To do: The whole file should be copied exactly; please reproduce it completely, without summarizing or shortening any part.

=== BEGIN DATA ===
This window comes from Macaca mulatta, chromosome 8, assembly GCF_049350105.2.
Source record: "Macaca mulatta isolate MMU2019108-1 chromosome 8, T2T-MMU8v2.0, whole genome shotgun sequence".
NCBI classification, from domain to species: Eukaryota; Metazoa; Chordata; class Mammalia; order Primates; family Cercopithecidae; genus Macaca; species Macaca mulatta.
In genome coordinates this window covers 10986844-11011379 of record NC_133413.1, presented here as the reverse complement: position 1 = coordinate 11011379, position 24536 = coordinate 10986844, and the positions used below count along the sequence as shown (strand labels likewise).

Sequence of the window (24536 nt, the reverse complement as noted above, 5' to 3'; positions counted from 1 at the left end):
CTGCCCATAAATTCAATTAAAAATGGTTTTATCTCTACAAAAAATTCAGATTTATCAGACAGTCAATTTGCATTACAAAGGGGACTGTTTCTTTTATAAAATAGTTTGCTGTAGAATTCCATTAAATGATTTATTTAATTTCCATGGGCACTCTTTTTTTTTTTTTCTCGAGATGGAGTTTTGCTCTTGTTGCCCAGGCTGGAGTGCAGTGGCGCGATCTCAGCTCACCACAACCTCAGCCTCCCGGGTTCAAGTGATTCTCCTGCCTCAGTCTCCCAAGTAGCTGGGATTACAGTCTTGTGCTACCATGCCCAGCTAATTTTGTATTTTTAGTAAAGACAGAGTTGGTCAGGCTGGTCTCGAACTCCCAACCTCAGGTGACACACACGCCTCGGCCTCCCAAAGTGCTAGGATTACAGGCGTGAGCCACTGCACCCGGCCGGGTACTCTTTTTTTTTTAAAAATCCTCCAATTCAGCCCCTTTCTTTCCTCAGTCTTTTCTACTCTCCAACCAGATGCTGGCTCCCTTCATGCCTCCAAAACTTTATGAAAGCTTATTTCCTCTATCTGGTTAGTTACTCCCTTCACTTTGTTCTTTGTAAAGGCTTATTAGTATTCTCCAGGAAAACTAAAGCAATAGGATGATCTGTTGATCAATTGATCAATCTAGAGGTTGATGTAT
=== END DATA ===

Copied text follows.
This window comes from Macaca mulatta, chromosome 8, assembly GCF_049350105.2.
Source record: "Macaca mulatta isolate MMU2019108-1 chromosome 8, T2T-MMU8v2.0, whole genome shotgun sequence".
NCBI classification, from domain to species: Eukaryota; Metazoa; Chordata; class Mammalia; order Primates; family Cercopithecidae; genus Macaca; species Macaca mulatta.
In genome coordinates this window covers 10986844-11011379 of record NC_133413.1, presented here as the reverse complement: position 1 = coordinate 11011379, position 24536 = coordinate 10986844, and the positions used below count along the sequence as shown (strand labels likewise).

Sequence of the window (24536 nt, the reverse complement as noted above, 5' to 3'; positions counted from 1 at the left end):
CTGCCCATAAATTCAATTAAAAATGGTTTTATCTCTACAAAAAATTCAGATTTATCAGACAGTCAATTTGCATTACAAAGGGGACTGTTTCTTTTATAAAATAGTTTGCTGTAGAATTCCATTAAATGATTTATTTAATTTCCATGGGCACTCTTTTTTTTTTTTTCTCGAGATGGAGTTTTGCTCTTGTTGCCCAGGCTGGAGTGCAGTGGCGCGATCTCAGCTCACCACAACCTCAGCCTCCCGGGTTCAAGTGATTCTCCTGCCTCAGTCTCCCAAGTAGCTGGGATTACAGTCTTGTGCTACCATGCCCAGCTAATTTTGTATTTTTAGTAAAGACAGAGTTGGTCAGGCTGGTCTCGAACTCCCAACCTCAGGTGACACACACGCCTCGGCCTCCCAAAGTGCTAGGATTACAGGCGTGAGCCACTGCACCCGGCCGGGTACTCTTTTTTTTTTAAAAATCCTCCAATTCAGCCCCTTTCTTTCCTCAGTCTTTTCTACTCTCCAACCAGATGCTGGCTCCCTTCATGCCTCCAAAACTTTATGAAAGCTTATTTCCTCTATCTGGTTAGTTACTCCCTTCACTTTGTTCTTTGTAAAGGCTTATTAGTATTCTCCAGGAAAACTAAAGCAATAGGATGATCTGTTGATCAATTGATCAATCTAGAGGTTGATGTAT